In explaining hip-hop's fixation on violence during an interview with hip-hop documentarian Byron Hurt, Georgetown University professor Michael Eric Dyson stated, "There's a preoccupation with the gun because the gun is a central part of the iconography of the ghetto. Too may young black and brown men view their sense of strength and industry, and machismo, and manhood through the lens--and sometimes through the scope--of a gun." Dr. Dyson further stated, "The gun is at once the merchandise of manhood and the means of its destruction ... So the gun becomes the violent means by which space is divided and status assigned ... Violent masculinity is central to notions of American democracy and cultural self-expression." From Schoolly D's raging anthem entitled P.S.K., to N.W.A.'s menacing diatribes in Straight Outta Compton, to the Notorious B.I.G.'s ominous debut, Ready to Die, to Jay-Z's endless boasts of how he once "moved snowflakes by the oz," to T.I. and Jeezy's countless tales of the indomitable "trap," to Kendrick Lamar's musings of being a "good kid [from a] m.A.A.d city", to the ranting of countless other rappers worldwide, the annals of hip-hop are replete with examples of harrowing ruminations that glory in the ills which plague urban dwellers.

In a genre dominated by African American men, hip-hop continues to communicate an African American, primarily masculine, discourse of urban marginality. All of these portrayals of African American men professing lives of criminality, regardless of whether the portrayals are factual, contribute to a resounding chorus that sings the tune of an unwritten score for the infamous 1915 film The Birth of a Nation. That tune simply chants, "The black man, the man of color, the African American man--however he may describe himself--is dangerous. He is to be feared. He is a menace to society." Only this time, it is the dark man's song that affirms the malice society believes lies deep within his heart. Its loudest refrain boldly declares, "I am everything you dreaded I am."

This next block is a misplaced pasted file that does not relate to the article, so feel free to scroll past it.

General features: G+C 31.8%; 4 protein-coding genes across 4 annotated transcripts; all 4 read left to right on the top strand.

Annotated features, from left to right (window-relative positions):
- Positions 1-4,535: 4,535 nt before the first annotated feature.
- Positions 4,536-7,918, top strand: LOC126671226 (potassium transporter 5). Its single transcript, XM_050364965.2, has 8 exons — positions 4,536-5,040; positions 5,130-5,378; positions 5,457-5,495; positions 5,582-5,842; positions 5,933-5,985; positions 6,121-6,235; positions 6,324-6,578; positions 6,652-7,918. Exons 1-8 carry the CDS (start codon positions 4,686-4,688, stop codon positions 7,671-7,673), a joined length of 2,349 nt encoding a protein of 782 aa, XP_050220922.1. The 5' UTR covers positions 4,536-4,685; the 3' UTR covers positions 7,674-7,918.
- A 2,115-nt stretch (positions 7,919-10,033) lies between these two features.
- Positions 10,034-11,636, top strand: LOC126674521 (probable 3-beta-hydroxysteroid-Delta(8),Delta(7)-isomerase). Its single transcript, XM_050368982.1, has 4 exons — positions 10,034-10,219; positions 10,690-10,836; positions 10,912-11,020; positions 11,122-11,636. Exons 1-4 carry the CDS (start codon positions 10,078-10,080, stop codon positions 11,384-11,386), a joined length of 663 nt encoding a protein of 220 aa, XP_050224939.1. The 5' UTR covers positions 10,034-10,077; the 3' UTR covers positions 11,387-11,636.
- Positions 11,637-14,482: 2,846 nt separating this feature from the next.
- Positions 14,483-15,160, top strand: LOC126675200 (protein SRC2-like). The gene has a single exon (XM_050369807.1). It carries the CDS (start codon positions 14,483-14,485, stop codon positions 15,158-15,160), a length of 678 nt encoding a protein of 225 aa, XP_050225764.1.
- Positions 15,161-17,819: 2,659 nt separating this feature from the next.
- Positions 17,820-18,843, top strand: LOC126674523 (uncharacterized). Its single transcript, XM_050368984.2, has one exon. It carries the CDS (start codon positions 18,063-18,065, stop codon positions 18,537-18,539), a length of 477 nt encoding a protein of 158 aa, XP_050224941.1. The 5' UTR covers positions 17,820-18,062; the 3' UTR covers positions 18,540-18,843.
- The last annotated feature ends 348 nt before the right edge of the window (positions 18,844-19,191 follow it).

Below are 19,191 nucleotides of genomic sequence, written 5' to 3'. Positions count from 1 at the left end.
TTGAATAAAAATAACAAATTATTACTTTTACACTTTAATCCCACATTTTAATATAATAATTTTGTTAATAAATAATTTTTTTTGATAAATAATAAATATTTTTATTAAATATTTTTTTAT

The danger of the pervading output from the mainstream hip-hop industry is that it embraces and recreates the nihilistic, monolithic portrayal African Americans have fought so vigorously to escape for centuries. Certainly the pace of the characterization of African American men as violent and criminal in hip-hop has slowed in recent years; nevertheless, a significant amount of its output is still violent, misogynistic, and/or offers tacit endorsements of drug culture. Hip-hop's dual status as the preeminent African-derived aesthetic and the most domineering cultural expression in the nation, means that its ubiquitous presence in American popular culture has great power to more accurately reflect the African American experience, rather than readily conform to the caricatures that so grossly misrepresents it. In many ways, Mr. Williams' and Mr. Pollard's work does too much of the latter, and too little of the former.

Mr. Williams and Mr. Pollard did not create these caricatures, they simply reveled in their exaggerations, as they perpetuated centuries of pernicious stereotypes. Mr. Williams and Mr. Pollard also did not create the segregated ghettos from whence they came. Those ghettos are the natural result of decades of racist housing policies that crippled the lives of millions. Neither were they the architects who designed the structural imbalances that caused the staggering racial disparities in employment opportunities. The two merely profited from penning and performing a continuous song with varied tales of life within such systematic injustice. It is a song corporations have sung for decades. As Mr. Pollard's attorney, Matt Middleton, told Mr. Coscarelli, "These companies for years have capitalized and made millions and millions of dollars from kids in the inner city portraying their plight to the rest of the world..." Certainly we can and should hold Mr. Williams, Mr. Pollard, and their colleagues accountable for the deleterious impact of their work, but we cannot excuse the system that made such songs possible, nor can we absolve the listening public whose appetite never grows weary of consuming those songs. Suffice to say, as our gaze centers on Mr. Williams' pending sentencing, in many ways our eyes are not simply on him, they are also on us.